It certainly applies to those businesses that maintain a presence in the US. And the EU does the same, quite happy to fine US companies for not following EU regs.

      1. Anonymous Coward
        Anonymous Coward

        Re: US Law applies worldwide

        "quite happy to fine US companies for not following EU regs"

        Or more specifically, fining the EU-domiciled child companies of American companies, for failing to abide by the laws of the countries in which they are operating. ;)

        1. rcxb Silver badge

          Re: US Law applies worldwide

          And are those fines based on the income of just the "child companies"?

          1. Sgt_Oddball Silver badge

            Re: US Law applies worldwide

            Income or profit? Things get decidedly strained when it comes to that point. Especially with regards to taxation.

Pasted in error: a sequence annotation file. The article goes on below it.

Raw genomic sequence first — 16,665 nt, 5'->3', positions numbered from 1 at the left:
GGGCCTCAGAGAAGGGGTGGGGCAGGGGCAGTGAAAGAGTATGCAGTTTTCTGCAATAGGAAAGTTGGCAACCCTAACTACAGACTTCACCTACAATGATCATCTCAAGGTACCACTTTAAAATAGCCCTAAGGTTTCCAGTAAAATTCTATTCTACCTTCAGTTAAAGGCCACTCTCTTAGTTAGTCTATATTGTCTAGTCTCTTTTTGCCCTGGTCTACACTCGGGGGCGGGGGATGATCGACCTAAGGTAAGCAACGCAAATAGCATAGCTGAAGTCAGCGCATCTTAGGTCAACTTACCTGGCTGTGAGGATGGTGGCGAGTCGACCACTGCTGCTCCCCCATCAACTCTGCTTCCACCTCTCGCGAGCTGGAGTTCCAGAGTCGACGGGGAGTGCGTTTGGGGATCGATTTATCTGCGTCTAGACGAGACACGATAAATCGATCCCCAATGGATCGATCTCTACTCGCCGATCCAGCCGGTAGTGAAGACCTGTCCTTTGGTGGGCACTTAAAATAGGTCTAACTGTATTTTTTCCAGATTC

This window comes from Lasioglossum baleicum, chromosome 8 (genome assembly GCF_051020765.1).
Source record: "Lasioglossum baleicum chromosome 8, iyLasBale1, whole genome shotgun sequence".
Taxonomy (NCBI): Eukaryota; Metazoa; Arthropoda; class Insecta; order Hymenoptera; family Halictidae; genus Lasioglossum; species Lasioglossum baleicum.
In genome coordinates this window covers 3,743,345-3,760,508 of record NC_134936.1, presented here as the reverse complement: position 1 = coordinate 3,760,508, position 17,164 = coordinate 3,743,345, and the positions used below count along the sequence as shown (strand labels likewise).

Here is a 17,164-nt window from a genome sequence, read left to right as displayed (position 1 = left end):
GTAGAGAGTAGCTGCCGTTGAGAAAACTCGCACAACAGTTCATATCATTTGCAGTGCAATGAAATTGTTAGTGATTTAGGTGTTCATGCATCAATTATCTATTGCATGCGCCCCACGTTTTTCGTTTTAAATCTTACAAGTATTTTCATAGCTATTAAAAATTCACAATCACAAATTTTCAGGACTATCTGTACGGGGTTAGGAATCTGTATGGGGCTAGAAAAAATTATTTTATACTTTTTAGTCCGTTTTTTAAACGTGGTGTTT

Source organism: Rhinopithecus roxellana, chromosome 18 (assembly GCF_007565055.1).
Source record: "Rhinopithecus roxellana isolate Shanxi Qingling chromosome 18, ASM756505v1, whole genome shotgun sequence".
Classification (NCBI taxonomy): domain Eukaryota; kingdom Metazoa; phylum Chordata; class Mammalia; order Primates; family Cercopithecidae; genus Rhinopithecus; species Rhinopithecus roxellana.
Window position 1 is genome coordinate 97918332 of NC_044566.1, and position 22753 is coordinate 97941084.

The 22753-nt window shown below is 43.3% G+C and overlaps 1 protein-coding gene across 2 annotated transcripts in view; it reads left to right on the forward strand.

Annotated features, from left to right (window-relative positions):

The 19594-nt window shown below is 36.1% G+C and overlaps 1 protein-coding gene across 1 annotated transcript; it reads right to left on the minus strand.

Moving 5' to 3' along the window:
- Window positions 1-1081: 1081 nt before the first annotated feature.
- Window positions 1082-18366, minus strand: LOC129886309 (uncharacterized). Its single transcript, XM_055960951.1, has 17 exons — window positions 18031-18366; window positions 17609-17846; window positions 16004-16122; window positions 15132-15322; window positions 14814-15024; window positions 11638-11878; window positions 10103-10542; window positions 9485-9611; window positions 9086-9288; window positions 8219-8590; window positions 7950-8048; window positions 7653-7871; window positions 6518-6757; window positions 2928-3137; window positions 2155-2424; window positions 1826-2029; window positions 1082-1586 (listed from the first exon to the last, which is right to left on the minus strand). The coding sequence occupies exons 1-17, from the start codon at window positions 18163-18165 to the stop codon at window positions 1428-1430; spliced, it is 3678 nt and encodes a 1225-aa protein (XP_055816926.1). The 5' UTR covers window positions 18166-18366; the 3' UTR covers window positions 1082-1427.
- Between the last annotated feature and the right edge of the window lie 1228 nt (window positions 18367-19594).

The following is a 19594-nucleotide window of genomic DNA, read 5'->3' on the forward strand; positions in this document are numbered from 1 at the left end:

Which accounts for the GDPR regs just going "buggerit" and stating 'global'.

            At least someone is reminding the US of A that it is in fact not the world police despite what it wishes.

            (fun fact the states is in a very exclusive club of itself and Somalia as the only countries that demand taxes from earnings made outside of the country. Even if those earnings have already been taxed.)

    3. Diogenes

      Re: US Law applies worldwide

      Lots of a single country's laws apply world-wide to citizens from that country. And 'won't somebody think of the children' reasons are one of them, others include inheritance and tax.

      1. anonymous boring coward Silver badge

        Re: US Law applies worldwide

        "Lots of a single country's [sic] laws apply world-wide to citizens from that country."